Early relapse signs for mental healthcare users to be aware of include lack of sleep or irritability and SASOP advises patients to get advice by phone from doctors or clinic nurses on what steps to take to manage their vulnerability and fears around the risks of COVID-19 and isolation.
“Avoid self-medicating or trying to heal yourselves with alcohol, illicit drugs or taking your medication in a manner not advised by your psychiatrists or general practitioners. It is important that we can manage any potential relapse early on, so as to avoid hospitalisation,” Dr Maaroganye said.
He said the public at large may also experience emergencies or crises due to steadily increasing mental distress or illness and they are able to contact community health care workers, social workers and doctors/nurses/psychologists at clinics for assistance.
While staying home, staying safe by physical distancing when going out to access essential goods or services, and frequent hand washing and sanitising, SASOP also urges the public to remain both physically and mentally healthy by exercising at home, eating healthy foods (including fresh fruit and vegetables as far as possible), getting enough sleep, and avoiding alcohol abuse and illicit substances.
“SASOP members are available to offer support to mental healthcare users and their families who may be feeling overwhelmed under the strain that our entire nation is under. At the same time, SASOP will continue to offer its members our total support so that they can feel enabled to continue delivering the high quality of psychiatric management to mental health care users that they have been for many years,” Dr Maaroganye said.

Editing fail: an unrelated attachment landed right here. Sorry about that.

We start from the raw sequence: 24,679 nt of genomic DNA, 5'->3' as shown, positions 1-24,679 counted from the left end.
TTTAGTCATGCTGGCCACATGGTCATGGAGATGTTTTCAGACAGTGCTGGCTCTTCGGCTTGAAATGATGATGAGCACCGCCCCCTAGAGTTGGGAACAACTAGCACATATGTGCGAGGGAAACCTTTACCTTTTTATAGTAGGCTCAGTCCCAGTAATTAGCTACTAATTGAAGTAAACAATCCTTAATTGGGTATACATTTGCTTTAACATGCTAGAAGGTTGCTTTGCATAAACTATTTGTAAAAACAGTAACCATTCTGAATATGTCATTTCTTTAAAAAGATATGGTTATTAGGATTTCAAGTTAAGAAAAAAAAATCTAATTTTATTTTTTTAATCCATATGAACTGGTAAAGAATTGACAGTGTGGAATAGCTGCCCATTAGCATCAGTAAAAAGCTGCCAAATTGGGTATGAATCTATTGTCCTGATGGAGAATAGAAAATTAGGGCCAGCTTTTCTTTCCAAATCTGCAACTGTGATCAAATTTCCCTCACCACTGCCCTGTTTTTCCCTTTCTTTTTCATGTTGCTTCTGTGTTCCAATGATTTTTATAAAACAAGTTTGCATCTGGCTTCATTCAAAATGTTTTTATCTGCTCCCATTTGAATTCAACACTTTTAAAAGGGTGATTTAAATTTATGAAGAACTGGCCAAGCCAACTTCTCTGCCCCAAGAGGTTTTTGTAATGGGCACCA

SASOP advises all South Africans to use the communication means they have available to stay connected with families and loved ones and to be aware of those in the community who may be more vulnerable in isolation, such as single parents, the elderly and those with mental health disorders.
Dr Maaroganye also advised staying informed by accessing credible information sources, such as government’s www.sacoronavirus.co.za site and the World Health Organisation (WHO, www.who.int), and not to seek constant updates but rather twice a day, to avoid feeling overwhelmed and heightening anxiety.
“Although this challenge is enormous and even overwhelming, it is important to have faith and hope that you and the country will overcome this challenge. Being without hope can add extra burden on one’s mental health to a point that one’s mental condition can relapse or worsen,” Prof Schoeman said.
Where to get help and information:
SA Depression Anxiety Group (SADAG): 0800 21 22 23 / 0800 70 80 90
SADAG WhatsApp support (9am-4pm): 076 882 2775 / or SMS 31393 or 32312 and a counsellor will call you back
Lifeline South Africa: 0861 322 322
Department of Health: 060 012 3456 (WhatsApp “hi” for access to comprehensive COVID-19 information)
National Institute for Communicable Diseases toll-free COVID-19 hotline: 0800 0299 299
SOURCE: South African Society of Psychiatrists